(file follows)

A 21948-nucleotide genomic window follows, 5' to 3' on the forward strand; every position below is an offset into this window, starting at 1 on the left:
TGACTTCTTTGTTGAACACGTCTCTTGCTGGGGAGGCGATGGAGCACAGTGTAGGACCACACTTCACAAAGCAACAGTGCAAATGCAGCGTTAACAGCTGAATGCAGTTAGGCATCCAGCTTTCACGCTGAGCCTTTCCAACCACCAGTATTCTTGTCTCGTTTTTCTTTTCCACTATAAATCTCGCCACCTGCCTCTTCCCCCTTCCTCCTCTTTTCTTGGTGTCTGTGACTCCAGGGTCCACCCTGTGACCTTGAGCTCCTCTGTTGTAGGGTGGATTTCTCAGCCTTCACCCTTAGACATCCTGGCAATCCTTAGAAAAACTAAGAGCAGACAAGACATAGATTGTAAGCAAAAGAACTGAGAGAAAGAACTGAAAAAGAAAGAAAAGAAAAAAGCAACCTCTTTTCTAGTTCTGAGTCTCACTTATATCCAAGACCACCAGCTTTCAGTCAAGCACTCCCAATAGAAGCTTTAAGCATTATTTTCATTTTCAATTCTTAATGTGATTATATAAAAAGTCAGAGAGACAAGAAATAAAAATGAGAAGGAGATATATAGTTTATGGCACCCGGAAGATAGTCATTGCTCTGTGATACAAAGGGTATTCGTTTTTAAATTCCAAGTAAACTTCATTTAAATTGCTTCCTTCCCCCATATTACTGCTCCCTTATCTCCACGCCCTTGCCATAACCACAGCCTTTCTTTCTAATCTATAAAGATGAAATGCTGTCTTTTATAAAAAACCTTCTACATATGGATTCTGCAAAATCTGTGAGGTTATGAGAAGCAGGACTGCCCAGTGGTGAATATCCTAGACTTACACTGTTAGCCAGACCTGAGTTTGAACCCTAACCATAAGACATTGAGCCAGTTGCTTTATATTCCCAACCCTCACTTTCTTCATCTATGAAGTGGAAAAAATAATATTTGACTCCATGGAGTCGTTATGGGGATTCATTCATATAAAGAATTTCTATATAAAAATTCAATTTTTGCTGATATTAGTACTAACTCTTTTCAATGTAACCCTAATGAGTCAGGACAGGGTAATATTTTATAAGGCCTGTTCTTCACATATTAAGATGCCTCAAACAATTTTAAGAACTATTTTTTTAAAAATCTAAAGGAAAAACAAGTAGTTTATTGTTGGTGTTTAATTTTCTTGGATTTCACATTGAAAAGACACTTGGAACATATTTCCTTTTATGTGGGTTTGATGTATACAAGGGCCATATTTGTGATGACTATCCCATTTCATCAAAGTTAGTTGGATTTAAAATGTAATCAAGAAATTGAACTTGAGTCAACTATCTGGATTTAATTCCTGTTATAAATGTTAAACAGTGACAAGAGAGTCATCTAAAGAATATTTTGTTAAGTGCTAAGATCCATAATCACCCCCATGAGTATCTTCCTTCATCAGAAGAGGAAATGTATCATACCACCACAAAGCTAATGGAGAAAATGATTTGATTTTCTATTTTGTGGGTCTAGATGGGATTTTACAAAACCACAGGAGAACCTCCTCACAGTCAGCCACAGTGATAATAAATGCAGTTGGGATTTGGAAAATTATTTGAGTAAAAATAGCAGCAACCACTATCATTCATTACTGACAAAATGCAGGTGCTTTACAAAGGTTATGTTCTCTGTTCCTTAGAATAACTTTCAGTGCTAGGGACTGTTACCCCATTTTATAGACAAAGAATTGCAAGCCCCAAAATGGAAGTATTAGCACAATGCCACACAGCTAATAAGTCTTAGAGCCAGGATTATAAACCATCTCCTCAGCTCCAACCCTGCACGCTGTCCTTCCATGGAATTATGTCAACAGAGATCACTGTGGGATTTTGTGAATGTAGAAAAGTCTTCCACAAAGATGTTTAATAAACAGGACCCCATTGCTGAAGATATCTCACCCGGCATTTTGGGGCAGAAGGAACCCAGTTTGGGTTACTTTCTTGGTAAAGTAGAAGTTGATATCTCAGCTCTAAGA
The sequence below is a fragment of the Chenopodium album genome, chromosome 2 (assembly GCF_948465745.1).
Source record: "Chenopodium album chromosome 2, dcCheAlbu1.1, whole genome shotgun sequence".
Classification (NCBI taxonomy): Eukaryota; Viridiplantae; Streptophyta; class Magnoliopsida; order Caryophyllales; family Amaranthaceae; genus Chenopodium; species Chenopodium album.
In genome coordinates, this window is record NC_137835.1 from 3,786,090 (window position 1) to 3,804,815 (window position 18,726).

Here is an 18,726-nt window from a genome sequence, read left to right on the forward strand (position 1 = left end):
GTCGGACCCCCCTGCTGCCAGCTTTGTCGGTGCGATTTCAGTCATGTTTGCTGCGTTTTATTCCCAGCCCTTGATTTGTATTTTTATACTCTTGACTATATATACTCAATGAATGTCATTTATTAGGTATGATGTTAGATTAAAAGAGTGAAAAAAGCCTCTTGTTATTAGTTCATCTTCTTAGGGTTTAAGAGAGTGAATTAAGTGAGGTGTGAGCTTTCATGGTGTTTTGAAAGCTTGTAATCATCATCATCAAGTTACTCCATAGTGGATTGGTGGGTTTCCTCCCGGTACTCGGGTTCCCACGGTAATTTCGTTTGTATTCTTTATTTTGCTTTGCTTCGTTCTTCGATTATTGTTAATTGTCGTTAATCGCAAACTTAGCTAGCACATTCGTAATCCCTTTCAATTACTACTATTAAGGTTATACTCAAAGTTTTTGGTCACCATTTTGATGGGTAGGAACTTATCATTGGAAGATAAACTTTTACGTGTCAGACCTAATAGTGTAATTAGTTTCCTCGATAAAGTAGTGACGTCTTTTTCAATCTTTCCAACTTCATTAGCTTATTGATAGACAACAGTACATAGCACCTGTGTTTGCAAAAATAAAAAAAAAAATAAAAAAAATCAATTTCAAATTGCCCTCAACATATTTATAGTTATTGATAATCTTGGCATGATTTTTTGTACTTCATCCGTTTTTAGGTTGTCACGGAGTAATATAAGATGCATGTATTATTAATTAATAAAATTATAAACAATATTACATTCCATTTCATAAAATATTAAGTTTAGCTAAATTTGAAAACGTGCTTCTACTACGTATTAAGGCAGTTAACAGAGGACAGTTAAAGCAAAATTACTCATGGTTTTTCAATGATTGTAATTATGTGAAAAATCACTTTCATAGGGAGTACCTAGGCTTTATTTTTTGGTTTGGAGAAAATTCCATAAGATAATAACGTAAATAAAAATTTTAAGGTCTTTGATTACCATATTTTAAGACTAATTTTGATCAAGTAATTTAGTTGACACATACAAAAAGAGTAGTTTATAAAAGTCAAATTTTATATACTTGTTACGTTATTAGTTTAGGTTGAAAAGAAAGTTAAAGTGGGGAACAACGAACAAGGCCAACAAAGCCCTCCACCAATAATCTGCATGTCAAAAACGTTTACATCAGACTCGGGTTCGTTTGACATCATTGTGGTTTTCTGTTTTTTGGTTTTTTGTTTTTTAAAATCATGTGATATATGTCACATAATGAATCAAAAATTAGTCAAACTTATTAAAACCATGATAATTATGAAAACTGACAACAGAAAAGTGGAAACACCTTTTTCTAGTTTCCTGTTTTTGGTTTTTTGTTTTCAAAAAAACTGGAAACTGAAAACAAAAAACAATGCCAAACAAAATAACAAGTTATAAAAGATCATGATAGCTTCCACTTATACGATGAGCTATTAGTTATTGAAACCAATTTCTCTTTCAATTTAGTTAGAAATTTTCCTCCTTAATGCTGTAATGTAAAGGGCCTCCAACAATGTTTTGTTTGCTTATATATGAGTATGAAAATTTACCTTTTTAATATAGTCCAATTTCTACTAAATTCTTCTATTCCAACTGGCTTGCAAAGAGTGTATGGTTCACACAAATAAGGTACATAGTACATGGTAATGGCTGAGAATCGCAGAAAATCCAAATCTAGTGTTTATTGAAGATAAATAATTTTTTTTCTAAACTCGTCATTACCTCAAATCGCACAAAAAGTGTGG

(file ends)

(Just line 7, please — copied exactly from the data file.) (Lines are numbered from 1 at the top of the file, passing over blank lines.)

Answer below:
Here is an 18,726-nt window from a genome sequence, read left to right on the forward strand (position 1 = left end):